‘Hallelujah’, a dud turned classic song, is the focus of Cohen’s new doc

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New York (AFP) – Leonard Cohen’s song “Hallelujah” all but failed when it was released nearly 40 years ago.

Today he enjoys cult status and has been portrayed by everyone from Bob Dylan to Jeff Buckley and Bon Jovi – even appearing in the animated hit ‘Shrek’ – in a unique evolution detailed in a new documentary film. .

The tune rich in religious and erotic references by the Canadian poet, who died in 2016, made the rounds.

In 2008, a gospel version of the song was performed by Alexandra Burke on the UK TV show “The X Factor”.

That year, the song charted 1st, 2nd and 36th on the UK music charts: versions by Burke, Buckley and the original by Cohen himself.

“I don’t know of any other song with that trajectory,” said music journalist Alan Light, who wrote a book about the song called “The Holy or the Broken,” published in 2012.

“The Snowball Rolls”

“This song took 10 years, 20 years, going through all these different versions, going through these different turns, and then it picks up this momentum. The snowball rolls, and it gets bigger and bigger and bigger and bigger,” Light told AFP.

He spoke in New York at a screening of the new documentary Hallelujah: Leonard Cohen, a Journey, a Song, for which he served as an advisor and producer.

The film shows that, at first, the work was intended for obscurity.

An observant Jew who eventually retired to a Buddhist monastery, poet-turned-singer Cohen took years to pen the witty, image-rich lines of the song, which evokes King David, his music and his temptations.

Leonard Cohen’s now cult classic song was first a flop THOMAS SAMSONAFP

Cohen omitted dozens of verses he had written.

The Columbia label refused to release “Various Positions”, the LP which included “Hallelujah”, in the United States. It was released in Europe, among others.

Competition was tough that year, and slow, poetic songs did not top the charts.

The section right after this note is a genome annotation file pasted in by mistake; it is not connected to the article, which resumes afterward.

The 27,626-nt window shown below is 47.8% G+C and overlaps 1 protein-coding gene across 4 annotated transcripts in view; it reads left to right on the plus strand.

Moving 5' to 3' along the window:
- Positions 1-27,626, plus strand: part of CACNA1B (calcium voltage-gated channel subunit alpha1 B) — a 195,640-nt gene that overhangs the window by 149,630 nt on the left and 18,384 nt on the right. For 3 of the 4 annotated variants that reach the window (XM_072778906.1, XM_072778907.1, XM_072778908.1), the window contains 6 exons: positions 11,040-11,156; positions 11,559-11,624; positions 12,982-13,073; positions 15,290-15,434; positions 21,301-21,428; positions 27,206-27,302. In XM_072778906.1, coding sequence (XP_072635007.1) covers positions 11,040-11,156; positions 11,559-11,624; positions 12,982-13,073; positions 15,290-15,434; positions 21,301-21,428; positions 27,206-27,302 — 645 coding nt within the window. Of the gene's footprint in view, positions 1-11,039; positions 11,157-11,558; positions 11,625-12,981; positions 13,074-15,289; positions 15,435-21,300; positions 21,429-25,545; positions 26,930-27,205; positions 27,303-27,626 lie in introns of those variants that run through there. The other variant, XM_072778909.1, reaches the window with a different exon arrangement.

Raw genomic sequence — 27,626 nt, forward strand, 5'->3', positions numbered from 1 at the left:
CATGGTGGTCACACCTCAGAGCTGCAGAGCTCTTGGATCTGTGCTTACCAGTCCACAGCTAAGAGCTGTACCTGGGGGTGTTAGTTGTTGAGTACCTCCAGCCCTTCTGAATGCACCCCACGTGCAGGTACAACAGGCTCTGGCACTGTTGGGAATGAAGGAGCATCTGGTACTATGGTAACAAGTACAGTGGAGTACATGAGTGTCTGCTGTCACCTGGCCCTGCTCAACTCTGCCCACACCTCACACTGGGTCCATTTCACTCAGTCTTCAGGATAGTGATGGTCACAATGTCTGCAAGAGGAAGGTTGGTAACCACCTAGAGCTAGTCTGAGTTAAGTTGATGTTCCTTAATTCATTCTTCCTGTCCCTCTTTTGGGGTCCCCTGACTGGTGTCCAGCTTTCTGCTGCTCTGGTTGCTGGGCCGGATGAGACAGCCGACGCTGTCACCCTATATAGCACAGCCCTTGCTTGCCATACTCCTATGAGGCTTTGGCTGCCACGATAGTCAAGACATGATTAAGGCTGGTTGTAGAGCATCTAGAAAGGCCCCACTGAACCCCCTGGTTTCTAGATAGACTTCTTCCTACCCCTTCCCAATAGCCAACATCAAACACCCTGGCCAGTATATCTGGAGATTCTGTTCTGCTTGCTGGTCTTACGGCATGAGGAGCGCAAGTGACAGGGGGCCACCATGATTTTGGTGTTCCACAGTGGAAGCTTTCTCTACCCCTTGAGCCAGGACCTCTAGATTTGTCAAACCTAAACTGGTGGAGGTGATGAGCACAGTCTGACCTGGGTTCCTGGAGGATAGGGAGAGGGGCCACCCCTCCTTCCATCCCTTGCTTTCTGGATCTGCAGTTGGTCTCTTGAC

“It’s 1984. It’s the boom of the music industry. It’s the year of ‘Born in the USA,’ ‘Like a Virgin,’ and ‘Purple Rain,'” Light said. , referencing the huge hits of Bruce Springsteen, Madonna, and Prince.

A few years later, Dylan released the song from darkness with a blues version.

Then John Cale, one of the founders of The Velvet Underground, took it over in 1991, followed by Buckley’s in 1994.

Bono apologizes

The documentary shows how “Hallelujah” has become a feature of popular culture, with new generations discovering it in the first film “Shrek” in 2001 and in “Sing” in 2016.

In 2010, Canadian singer KD Lang distinguished himself at the Vancouver Winter Olympics. And 11 years later, “Hallelujah” was again played in tribute to the victims of the coronavirus pandemic, in the presence of President Joe Biden on the eve of his swearing-in.

Light says the song has a beautiful melody but also lyrics that are open to interpretation.

“If for you it’s a religious song, it’s there. If for you it’s a heartbreaking song, great, it’s there. You can do it,” Light said.

“There’s no wrong way to do it,” he added, noting a ukelele version by American musician Jake Shimabukuro.

However, not everyone agrees.

In an interview for his book on “Hallelujah,” Light recalled how U2 frontman Bono apologized for a 1995 trip-hop version of the song he recorded, in which he rather talked about the lyrics. than to sing.


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